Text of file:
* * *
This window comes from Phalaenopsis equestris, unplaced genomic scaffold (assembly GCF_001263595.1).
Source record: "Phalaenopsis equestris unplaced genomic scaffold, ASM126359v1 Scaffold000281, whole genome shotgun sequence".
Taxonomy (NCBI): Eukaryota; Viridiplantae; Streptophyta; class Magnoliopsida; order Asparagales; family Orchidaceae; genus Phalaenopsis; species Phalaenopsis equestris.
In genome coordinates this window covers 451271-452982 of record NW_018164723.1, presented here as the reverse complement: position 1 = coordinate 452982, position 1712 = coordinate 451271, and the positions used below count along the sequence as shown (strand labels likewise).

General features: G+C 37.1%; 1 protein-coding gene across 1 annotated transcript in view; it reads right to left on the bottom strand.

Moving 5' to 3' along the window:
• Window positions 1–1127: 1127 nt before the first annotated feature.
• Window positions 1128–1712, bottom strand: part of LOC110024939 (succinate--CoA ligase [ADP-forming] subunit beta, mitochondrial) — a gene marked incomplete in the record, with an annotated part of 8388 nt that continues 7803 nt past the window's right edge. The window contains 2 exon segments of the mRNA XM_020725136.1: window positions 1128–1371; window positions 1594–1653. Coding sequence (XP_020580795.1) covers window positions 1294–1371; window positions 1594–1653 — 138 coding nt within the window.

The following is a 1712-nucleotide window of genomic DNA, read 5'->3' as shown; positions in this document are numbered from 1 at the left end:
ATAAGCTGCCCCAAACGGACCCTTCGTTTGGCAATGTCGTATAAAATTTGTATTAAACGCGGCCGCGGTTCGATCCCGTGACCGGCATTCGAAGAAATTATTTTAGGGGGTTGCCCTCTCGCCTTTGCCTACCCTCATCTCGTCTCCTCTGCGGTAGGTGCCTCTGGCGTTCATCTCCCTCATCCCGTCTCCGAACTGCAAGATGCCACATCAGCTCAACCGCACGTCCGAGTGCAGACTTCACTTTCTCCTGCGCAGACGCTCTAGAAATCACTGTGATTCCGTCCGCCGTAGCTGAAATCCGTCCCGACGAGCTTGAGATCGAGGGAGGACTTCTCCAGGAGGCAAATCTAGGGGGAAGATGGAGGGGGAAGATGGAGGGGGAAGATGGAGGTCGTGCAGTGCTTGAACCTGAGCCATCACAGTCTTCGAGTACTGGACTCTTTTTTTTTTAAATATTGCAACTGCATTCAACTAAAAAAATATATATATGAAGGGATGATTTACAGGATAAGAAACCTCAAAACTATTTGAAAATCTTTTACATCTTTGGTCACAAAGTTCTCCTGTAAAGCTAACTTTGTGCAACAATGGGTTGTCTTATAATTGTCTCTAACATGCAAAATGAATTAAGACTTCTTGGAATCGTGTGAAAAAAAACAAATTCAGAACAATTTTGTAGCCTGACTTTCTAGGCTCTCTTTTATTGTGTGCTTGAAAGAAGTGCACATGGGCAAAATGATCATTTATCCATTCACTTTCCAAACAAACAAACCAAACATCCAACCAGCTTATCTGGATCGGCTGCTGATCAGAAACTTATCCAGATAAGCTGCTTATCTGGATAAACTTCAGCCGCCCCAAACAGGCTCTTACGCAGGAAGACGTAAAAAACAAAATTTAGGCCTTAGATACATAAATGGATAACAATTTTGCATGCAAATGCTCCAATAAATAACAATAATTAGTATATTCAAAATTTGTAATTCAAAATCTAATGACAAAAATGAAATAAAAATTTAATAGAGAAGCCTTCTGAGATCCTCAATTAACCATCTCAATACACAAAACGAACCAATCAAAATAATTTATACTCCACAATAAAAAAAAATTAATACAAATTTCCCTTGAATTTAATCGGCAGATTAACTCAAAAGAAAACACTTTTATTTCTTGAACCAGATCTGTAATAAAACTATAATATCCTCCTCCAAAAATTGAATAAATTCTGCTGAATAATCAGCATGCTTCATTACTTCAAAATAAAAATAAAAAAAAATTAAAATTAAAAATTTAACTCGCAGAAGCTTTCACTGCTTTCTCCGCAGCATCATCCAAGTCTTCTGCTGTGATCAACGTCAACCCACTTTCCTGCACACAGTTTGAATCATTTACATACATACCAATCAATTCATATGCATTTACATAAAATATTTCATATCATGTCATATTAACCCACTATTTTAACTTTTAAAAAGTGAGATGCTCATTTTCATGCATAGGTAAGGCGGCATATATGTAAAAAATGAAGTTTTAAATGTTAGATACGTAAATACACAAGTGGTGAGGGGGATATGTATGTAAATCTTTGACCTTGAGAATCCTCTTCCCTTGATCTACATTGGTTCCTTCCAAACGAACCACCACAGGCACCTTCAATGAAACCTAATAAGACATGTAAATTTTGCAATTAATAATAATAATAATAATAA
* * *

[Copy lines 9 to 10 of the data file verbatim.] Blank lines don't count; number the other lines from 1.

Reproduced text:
The following is a 1712-nucleotide window of genomic DNA, read 5'->3' as shown; positions in this document are numbered from 1 at the left end:
ATAAGCTGCCCCAAACGGACCCTTCGTTTGGCAATGTCGTATAAAATTTGTATTAAACGCGGCCGCGGTTCGATCCCGTGACCGGCATTCGAAGAAATTATTTTAGGGGGTTGCCCTCTCGCCTTTGCCTACCCTCATCTCGTCTCCTCTGCGGTAGGTGCCTCTGGCGTTCATCTCCCTCATCCCGTCTCCGAACTGCAAGATGCCACATCAGCTCAACCGCACGTCCGAGTGCAGACTTCACTTTCTCCTGCGCAGACGCTCTAGAAATCACTGTGATTCCGTCCGCCGTAGCTGAAATCCGTCCCGACGAGCTTGAGATCGAGGGAGGACTTCTCCAGGAGGCAAATCTAGGGGGAAGATGGAGGGGGAAGATGGAGGGGGAAGATGGAGGTCGTGCAGTGCTTGAACCTGAGCCATCACAGTCTTCGAGTACTGGACTCTTTTTTTTTTAAATATTGCAACTGCATTCAACTAAAAAAATATATATATGAAGGGATGATTTACAGGATAAGAAACCTCAAAACTATTTGAAAATCTTTTACATCTTTGGTCACAAAGTTCTCCTGTAAAGCTAACTTTGTGCAACAATGGGTTGTCTTATAATTGTCTCTAACATGCAAAATGAATTAAGACTTCTTGGAATCGTGTGAAAAAAAACAAATTCAGAACAATTTTGTAGCCTGACTTTCTAGGCTCTCTTTTATTGTGTGCTTGAAAGAAGTGCACATGGGCAAAATGATCATTTATCCATTCACTTTCCAAACAAACAAACCAAACATCCAACCAGCTTATCTGGATCGGCTGCTGATCAGAAACTTATCCAGATAAGCTGCTTATCTGGATAAACTTCAGCCGCCCCAAACAGGCTCTTACGCAGGAAGACGTAAAAAACAAAATTTAGGCCTTAGATACATAAATGGATAACAATTTTGCATGCAAATGCTCCAATAAATAACAATAATTAGTATATTCAAAATTTGTAATTCAAAATCTAATGACAAAAATGAAATAAAAATTTAATAGAGAAGCCTTCTGAGATCCTCAATTAACCATCTCAATACACAAAACGAACCAATCAAAATAATTTATACTCCACAATAAAAAAAAATTAATACAAATTTCCCTTGAATTTAATCGGCAGATTAACTCAAAAGAAAACACTTTTATTTCTTGAACCAGATCTGTAATAAAACTATAATATCCTCCTCCAAAAATTGAATAAATTCTGCTGAATAATCAGCATGCTTCATTACTTCAAAATAAAAATAAAAAAAAATTAAAATTAAAAATTTAACTCGCAGAAGCTTTCACTGCTTTCTCCGCAGCATCATCCAAGTCTTCTGCTGTGATCAACGTCAACCCACTTTCCTGCACACAGTTTGAATCATTTACATACATACCAATCAATTCATATGCATTTACATAAAATATTTCATATCATGTCATATTAACCCACTATTTTAACTTTTAAAAAGTGAGATGCTCATTTTCATGCATAGGTAAGGCGGCATATATGTAAAAAATGAAGTTTTAAATGTTAGATACGTAAATACACAAGTGGTGAGGGGGATATGTATGTAAATCTTTGACCTTGAGAATCCTCTTCCCTTGATCTACATTGGTTCCTTCCAAACGAACCACCACAGGCACCTTCAATGAAACCTAATAAGACATGTAAATTTTGCAATTAATAATAATAATAATAATAA